NHS ambulance drivers may have been sacked for being ‘too tall or too small’ for eco-friendlier vans, union bosses have claimed.
South East Coast Ambulance Service, which covers 4.5million patients in Surrey, Sussex and Kent, wanted its entire fleet to be made up of converted Fiat vans.
An NHS-commissioned review claimed the conversions are cheaper and better for the environment than the traditional dual-crewed ‘box’ vehicles.
The service’s own risk assessment ruled the conversions, due to how the seats and seatbelts are fitted, were unsafe for 10 per cent of its current staff because of their height. No actual heights were specified.
Trade union GMB claimed the ‘bizarre’ move, now officially on hold following huge backlash, could have effectively seen ‘experienced staff forced out of the service’ or redeployed at a time when the service is in crisis mode.
Callout and handover times have reached record highs, with some elderly Britons left in agony waiting up to 14 hours for paramedics to arrive.
Even heart attack patients faced delays of over an hour during the busiest parts of winter, with problems blamed on staffing shortages and unprecedented demand.
England’s NHS ambulance fleet consists of more than 5,000 vehicles, which can travel up to 50,000 miles each year. Most are either box-shaped (left, where a modular unit is shoved on top of the chassis) or a van-conversion (right, when the interior of the base is kitted out)
In a review into the country’s fleet published in 2018, it was concluded conversions ‘offer better value for money’. Estimates suggested the NHS has to fork out upwards of £160,000 in running a box ambulance over its average seven-year lifespan
Charles Harrity, from GMB, said: ‘Frontline ambulance clinicians and paramedics are highly trained and qualified professionals.
‘The investment in the training and development of 10 per cent of staff could have been thrown away due to their body shape.
‘There has never been a minimum or maximum height requirement to work in the ambulance service. Skills and professionalism have always been the criteria to work in this service.
‘Furthermore, SECAMB did not consider how their proposals would have affected future recruitment policy nor the impact that such a change would have on their stated policy on promoting inclusivity and diversity in the workforce.
‘The proposal also had the distinct possibility that long term experienced staff could have been forced out of the service for the bizarre reason that they are either too small or too tall.’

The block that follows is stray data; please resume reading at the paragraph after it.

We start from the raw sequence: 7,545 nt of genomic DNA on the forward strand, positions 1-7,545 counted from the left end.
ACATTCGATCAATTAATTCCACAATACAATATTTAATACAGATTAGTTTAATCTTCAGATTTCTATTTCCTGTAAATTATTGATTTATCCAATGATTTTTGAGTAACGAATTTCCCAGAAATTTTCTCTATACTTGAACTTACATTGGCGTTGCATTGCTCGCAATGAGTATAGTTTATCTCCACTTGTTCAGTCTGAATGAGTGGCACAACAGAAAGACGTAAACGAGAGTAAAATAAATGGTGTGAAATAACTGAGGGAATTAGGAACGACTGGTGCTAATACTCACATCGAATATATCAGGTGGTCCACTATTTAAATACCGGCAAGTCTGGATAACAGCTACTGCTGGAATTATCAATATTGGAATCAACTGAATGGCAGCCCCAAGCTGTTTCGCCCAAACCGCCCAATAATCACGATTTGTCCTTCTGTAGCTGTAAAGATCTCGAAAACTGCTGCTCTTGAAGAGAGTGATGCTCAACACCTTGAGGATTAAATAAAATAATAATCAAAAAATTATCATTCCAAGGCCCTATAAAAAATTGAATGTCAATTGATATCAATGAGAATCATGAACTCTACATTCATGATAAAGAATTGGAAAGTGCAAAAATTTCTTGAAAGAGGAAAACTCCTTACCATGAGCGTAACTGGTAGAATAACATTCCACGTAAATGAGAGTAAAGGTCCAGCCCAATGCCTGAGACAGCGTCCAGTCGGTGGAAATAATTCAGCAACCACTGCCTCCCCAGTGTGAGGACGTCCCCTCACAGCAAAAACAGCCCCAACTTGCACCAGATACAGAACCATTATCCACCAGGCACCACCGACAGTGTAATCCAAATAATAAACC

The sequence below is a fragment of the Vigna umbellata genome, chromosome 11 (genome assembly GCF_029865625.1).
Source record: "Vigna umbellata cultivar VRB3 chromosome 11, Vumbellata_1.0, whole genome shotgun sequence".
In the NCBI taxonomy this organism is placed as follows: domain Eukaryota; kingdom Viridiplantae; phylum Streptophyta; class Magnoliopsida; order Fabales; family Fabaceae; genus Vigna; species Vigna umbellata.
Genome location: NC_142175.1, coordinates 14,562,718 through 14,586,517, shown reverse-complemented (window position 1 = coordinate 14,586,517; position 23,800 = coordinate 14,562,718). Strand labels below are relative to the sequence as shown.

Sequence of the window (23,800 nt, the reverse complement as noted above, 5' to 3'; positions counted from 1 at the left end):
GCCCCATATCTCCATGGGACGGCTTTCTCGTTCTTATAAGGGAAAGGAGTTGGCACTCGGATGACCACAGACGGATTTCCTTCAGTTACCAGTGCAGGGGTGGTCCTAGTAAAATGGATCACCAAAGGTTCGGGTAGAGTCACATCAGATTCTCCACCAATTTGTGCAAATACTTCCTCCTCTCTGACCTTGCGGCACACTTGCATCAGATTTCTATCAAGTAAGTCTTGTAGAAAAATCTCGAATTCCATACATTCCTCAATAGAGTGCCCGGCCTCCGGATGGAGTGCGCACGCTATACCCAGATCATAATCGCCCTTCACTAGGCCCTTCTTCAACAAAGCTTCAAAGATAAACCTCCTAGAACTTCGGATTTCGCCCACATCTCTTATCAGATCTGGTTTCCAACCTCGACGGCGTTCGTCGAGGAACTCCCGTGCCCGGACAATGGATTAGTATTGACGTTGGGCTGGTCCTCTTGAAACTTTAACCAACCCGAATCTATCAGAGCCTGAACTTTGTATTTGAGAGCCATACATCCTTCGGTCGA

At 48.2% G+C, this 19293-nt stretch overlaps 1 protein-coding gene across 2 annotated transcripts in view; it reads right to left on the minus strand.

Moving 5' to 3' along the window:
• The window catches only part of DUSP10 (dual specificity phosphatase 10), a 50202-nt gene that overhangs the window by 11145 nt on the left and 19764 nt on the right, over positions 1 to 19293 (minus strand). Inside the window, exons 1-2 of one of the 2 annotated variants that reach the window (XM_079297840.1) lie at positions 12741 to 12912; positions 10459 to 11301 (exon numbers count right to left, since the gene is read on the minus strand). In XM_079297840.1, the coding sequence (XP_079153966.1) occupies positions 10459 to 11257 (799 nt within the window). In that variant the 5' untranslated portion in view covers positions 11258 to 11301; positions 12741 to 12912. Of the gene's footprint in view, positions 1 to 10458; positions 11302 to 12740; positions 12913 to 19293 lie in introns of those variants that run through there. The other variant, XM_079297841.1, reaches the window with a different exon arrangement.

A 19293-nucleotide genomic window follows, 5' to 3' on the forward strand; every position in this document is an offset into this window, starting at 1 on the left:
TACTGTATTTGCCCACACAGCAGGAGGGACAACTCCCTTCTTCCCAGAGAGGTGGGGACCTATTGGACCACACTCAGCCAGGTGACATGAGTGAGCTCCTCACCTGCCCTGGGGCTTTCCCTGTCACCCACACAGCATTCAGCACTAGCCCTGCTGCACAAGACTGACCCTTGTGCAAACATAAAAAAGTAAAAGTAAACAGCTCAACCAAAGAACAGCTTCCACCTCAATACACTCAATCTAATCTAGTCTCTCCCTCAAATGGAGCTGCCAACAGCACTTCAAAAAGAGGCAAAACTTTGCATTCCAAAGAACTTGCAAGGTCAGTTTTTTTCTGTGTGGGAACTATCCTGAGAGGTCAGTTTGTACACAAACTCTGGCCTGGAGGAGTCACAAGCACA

He added that the union ‘welcomes the decision that the company have, for the time being, taken this bizarre and economically driven proposal off the table’.
GMB claimed the trust decided to pursue changing their whole fleet, despite being given the option to have a half-and-half fleet.
Ambulances took an average of 39 minutes and 58 seconds to respond to category two calls, such as burns, epilepsy and strokes. This is 11 minutes and 24 seconds quicker than one month earlier but more than double the 18-minute target
Separate data on A&E performance in May shows a 19,053 people were forced to wait 12 hours or more to be treated, three times longer than the NHS target. The figure is a fifth lower than last month. Less than three-quarters of patients were seen within the four-hour target of arriving at emergency departments, a slight recovery from last month but the third-lowest rate ever recorded
The postcode lottery of ‘life-threatening’ delays means some callers are waiting longer to report their emergency than it should take for the ambulance to arrive. The East Midlands has the best average 999 answering times, whereas Yorkshire suffers the most
What do the latest NHS performance figures show?
The overall waiting list has jumped to 6.48million. This is up from 6.36m in March and is the highest number since records began in August 2007.
There were 12,735 people waiting more than two years to start treatment at the end of April, down from March but five-times more than April 2021.
The number of people waiting more than a year to start hospital treatment was 323,093 in April, up from 306,286 the previous month.
Some 19,053 people had to wait more than 12 hours in A&E departments in England in May. The figure is up from 24,138 in April.
A total of 122,768 people waited at least four hours from the decision to admit to admission in April, down slightly from 131,905 in March.
Just 73 per cent of patients were seen within four hours at A&Es last month. NHS standards set out that 95 per cent should be admitted, transferred or discharged within the four-hour window.